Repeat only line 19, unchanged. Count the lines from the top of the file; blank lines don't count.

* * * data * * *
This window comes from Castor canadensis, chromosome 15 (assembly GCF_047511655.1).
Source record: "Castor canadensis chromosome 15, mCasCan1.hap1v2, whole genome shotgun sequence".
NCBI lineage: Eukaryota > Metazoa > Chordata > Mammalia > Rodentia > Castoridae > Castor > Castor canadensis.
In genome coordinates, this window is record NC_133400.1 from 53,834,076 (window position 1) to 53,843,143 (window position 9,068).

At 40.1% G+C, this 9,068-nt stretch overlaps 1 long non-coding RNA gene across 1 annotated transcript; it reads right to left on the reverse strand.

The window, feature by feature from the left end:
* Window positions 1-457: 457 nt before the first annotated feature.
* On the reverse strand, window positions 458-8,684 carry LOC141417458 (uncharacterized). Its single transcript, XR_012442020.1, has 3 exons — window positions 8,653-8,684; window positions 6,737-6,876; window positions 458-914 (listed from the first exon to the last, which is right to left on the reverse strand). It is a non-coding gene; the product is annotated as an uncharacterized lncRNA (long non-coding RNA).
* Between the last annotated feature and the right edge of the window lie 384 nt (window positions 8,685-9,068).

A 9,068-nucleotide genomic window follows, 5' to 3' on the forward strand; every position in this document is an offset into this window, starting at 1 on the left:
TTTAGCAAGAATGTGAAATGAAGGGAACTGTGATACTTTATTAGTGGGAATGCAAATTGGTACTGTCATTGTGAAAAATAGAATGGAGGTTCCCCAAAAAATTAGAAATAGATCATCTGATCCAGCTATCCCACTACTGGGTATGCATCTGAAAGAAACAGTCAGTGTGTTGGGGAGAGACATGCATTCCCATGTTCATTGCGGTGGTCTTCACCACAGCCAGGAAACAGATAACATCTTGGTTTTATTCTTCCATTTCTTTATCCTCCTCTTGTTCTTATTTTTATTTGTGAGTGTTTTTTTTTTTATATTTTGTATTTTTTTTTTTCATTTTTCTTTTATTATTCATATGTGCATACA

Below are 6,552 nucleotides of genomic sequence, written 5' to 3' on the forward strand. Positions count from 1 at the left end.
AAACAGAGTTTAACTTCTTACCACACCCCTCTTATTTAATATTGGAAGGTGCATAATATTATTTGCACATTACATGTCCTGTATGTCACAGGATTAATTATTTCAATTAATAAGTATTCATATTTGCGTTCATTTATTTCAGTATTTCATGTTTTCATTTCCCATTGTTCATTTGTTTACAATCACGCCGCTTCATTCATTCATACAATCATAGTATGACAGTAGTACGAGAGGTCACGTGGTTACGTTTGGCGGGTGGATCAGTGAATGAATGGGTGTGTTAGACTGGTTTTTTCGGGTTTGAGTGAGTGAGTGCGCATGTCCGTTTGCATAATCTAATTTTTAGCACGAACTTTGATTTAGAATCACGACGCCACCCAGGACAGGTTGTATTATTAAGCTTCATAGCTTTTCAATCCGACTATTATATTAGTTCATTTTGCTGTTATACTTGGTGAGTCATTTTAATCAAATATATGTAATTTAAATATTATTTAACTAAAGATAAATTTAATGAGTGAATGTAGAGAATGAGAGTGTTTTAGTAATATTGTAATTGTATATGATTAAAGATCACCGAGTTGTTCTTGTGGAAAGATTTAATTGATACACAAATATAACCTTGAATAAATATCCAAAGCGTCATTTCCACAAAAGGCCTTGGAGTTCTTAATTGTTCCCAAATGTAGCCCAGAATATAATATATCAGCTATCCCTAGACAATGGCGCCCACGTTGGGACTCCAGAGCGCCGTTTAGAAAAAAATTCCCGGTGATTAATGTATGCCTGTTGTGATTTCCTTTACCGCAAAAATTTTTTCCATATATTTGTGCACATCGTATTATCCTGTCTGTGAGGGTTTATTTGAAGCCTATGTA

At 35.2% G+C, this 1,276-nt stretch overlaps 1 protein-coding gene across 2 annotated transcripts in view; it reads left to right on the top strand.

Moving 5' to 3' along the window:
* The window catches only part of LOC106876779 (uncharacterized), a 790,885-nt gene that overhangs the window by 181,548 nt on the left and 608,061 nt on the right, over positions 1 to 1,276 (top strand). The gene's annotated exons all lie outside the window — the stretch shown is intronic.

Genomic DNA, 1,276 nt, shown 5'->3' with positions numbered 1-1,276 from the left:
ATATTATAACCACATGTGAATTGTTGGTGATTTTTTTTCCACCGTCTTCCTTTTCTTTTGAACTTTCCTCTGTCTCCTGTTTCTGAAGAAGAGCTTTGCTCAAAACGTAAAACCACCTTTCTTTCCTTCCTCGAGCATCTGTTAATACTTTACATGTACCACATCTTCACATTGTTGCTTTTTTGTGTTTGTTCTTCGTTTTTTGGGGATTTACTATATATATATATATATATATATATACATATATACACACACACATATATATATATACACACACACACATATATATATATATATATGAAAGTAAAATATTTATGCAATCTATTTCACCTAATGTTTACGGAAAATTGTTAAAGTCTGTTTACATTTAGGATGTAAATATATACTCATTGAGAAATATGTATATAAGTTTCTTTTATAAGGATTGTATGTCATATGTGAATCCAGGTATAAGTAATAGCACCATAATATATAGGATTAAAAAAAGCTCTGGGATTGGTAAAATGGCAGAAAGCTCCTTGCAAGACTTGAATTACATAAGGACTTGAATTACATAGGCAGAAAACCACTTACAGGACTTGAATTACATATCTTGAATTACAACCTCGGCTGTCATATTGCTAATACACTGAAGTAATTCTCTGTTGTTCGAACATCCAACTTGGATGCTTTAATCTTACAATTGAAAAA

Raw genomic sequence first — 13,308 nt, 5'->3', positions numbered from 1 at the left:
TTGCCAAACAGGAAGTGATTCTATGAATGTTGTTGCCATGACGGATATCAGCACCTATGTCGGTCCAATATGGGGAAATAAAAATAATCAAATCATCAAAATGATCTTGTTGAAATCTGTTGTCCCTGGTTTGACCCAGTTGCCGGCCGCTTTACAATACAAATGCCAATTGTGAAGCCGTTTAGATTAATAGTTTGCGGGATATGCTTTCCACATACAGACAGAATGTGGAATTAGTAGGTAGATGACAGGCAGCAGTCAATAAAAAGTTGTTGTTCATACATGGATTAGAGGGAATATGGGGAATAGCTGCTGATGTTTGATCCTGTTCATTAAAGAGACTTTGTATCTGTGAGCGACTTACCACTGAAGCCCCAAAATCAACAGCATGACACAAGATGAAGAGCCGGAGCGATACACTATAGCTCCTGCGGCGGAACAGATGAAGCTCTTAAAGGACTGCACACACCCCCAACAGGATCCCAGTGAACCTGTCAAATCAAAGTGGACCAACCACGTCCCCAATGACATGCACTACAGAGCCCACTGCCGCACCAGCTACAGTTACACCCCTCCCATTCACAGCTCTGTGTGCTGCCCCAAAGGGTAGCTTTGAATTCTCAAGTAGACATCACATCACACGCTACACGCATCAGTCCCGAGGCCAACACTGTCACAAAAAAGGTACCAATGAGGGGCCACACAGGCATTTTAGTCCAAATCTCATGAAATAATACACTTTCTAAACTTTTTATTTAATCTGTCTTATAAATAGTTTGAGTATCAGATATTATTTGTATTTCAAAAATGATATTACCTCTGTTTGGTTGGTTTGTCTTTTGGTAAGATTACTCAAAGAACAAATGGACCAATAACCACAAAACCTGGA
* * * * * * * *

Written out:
Raw genomic sequence first — 13,308 nt, 5'->3', positions numbered from 1 at the left: